"It's a two week commitment, let alone a full year for the prep work," she said. "I needed to have everyone on board with what I was doing due to the demands that it was going to take to prepare for a race of this nature. And my whole family was like, 'Oh awesome, let's go. We're behind you!'"
USA Adventure Addicts during a recent team training weeking in the Grand Canyon. (Left to right: SheriAnne Nelson, Jeff Kline, Lee Kyler and Aaron Spurlock) (Photo: USA Adventure Addicts)
Over the next several months, and with the help of her personal coach Jeff Kline, Nelson set out to fill the remaining three slots on the team. The athletes who eventually came on board — Bryan Hay, Lee Kyler and Aaron Spurlock — round out what's an extremely diverse and motivated team spread out across the U.S.
"We're everyday Americans," Nelson said. "We have a pharmacist that's also a student, we have a computer programmer, a school teacher and myself. So we all have our lives. We're not professional athletes. We don't have people funding this. So it's not like we can at the drop of a hat all show up at a race to gain experience and gel with one another."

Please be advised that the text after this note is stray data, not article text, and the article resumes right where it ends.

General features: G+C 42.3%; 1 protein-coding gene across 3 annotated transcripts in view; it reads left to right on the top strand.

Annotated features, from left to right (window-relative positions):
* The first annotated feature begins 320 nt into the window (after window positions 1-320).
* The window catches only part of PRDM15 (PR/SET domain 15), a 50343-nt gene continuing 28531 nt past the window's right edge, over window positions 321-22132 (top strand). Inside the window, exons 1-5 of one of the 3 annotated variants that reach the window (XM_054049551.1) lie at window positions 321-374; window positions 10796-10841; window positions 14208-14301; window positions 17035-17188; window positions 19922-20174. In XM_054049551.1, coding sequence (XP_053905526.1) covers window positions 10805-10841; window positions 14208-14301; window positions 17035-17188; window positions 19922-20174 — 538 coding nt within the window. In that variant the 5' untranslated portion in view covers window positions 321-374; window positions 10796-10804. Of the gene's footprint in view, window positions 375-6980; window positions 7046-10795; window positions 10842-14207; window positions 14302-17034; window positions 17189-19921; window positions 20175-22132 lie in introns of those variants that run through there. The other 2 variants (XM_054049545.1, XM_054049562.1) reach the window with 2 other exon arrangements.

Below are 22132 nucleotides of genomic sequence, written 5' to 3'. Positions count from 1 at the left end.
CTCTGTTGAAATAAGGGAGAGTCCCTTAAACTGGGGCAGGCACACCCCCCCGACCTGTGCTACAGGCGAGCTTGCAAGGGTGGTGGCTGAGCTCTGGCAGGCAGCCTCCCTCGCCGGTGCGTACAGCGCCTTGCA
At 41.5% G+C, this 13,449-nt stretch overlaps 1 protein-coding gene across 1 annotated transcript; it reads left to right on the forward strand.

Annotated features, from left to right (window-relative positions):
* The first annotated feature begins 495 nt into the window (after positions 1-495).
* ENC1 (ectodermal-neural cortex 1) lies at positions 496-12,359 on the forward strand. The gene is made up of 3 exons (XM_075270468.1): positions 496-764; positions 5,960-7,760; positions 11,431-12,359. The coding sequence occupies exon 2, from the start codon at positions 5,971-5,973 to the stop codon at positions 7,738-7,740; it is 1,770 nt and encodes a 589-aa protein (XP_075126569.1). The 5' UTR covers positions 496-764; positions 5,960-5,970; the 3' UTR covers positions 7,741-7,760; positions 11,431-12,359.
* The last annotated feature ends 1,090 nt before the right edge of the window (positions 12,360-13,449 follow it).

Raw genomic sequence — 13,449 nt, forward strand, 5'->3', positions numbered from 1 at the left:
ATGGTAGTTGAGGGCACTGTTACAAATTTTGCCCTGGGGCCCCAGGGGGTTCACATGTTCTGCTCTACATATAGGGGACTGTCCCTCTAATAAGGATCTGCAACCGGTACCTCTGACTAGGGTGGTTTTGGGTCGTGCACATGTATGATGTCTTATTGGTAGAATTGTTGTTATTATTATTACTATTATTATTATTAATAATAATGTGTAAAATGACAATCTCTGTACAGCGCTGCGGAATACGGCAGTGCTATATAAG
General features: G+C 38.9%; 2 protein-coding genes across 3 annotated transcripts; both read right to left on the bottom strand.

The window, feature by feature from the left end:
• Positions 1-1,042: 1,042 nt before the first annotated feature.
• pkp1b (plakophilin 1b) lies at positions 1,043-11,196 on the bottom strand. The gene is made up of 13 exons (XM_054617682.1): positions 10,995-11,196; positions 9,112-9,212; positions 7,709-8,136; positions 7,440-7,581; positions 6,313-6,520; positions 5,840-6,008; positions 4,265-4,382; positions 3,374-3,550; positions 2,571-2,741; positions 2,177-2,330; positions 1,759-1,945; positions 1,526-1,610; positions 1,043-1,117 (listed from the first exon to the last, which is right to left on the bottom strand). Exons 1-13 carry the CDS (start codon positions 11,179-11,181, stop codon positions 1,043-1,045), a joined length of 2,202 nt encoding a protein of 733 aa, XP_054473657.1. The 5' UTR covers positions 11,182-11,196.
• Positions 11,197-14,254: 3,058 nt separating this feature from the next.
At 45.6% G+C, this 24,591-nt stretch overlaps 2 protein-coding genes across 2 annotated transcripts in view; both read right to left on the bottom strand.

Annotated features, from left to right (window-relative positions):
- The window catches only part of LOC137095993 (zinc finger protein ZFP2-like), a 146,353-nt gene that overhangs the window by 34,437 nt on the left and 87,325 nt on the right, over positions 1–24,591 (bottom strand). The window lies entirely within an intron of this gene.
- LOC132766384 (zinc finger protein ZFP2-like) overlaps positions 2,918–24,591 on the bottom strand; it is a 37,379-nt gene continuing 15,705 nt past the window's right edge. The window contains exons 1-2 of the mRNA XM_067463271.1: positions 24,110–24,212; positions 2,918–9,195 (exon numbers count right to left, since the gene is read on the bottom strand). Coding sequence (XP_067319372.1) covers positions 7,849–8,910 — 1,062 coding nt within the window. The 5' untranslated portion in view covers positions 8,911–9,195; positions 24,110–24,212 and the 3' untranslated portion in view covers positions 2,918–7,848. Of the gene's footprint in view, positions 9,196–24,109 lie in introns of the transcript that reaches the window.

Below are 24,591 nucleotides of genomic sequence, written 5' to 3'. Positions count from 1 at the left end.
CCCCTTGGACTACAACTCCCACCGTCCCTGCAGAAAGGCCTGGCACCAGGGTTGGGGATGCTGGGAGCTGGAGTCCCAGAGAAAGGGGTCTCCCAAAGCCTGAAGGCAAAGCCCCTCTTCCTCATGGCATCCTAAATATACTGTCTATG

In an effort to prep for next February, in addition to their personal races (Ironman competitions, 100-mile marathons) throughout the year, the team has been meeting whenever possible to bond, train and study the skills necessary to succeed in Patagonia. So far, they've conducted weekend training in the Grand Canyon and in the wilds of the Adirondacks of New York.
"We are doing the best we can to coordinate training weekends where Jeff drops us in the middle of nowhere and says, 'Here's you at Point A. You need to get to Point B and you've got two days to get there.' We're doing the best we can at simulating the conditions of Patagonia, but the reality of the situation is that Patagonia is so harsh that it's next to impossible to kind of create that on the front end."
The team is also using this opportunity to give back –– partnering with the non-profit ZERO in an effort to raise awareness and money in the fight against prostate cancer.
"One in every seven men will be diagnosed with prostate cancer and most don't catch it until it's too late," Nelson said. "And it's actually a very devastating cancer for men. People need to talk about it more. I have become very passionate about sharing the awareness and encouraging men to go get checked and encouraging women to make sure that their men go get checked. I'm proud and very honored to be partnered with ZERO."
Thanks to a strong social media presence on both Facebook and Twitter, you can continue to follow Nelson and the rest of the team as they further prepare themselves for what's sure to be the adventure of a lifetime. The next steps involve not only the physical, but also the mental endurance needed to compete and win what's described as the "world's last wild race."
"It's important that as a team we're gelled, so that we can get along in stressful situations," Nelson added. "Because if we can keep the humor and the lightheartedness, than we can get through anything. But it's a matter of you've got to suck it up and make it work. Over the next six months, that's a huge part of getting ready."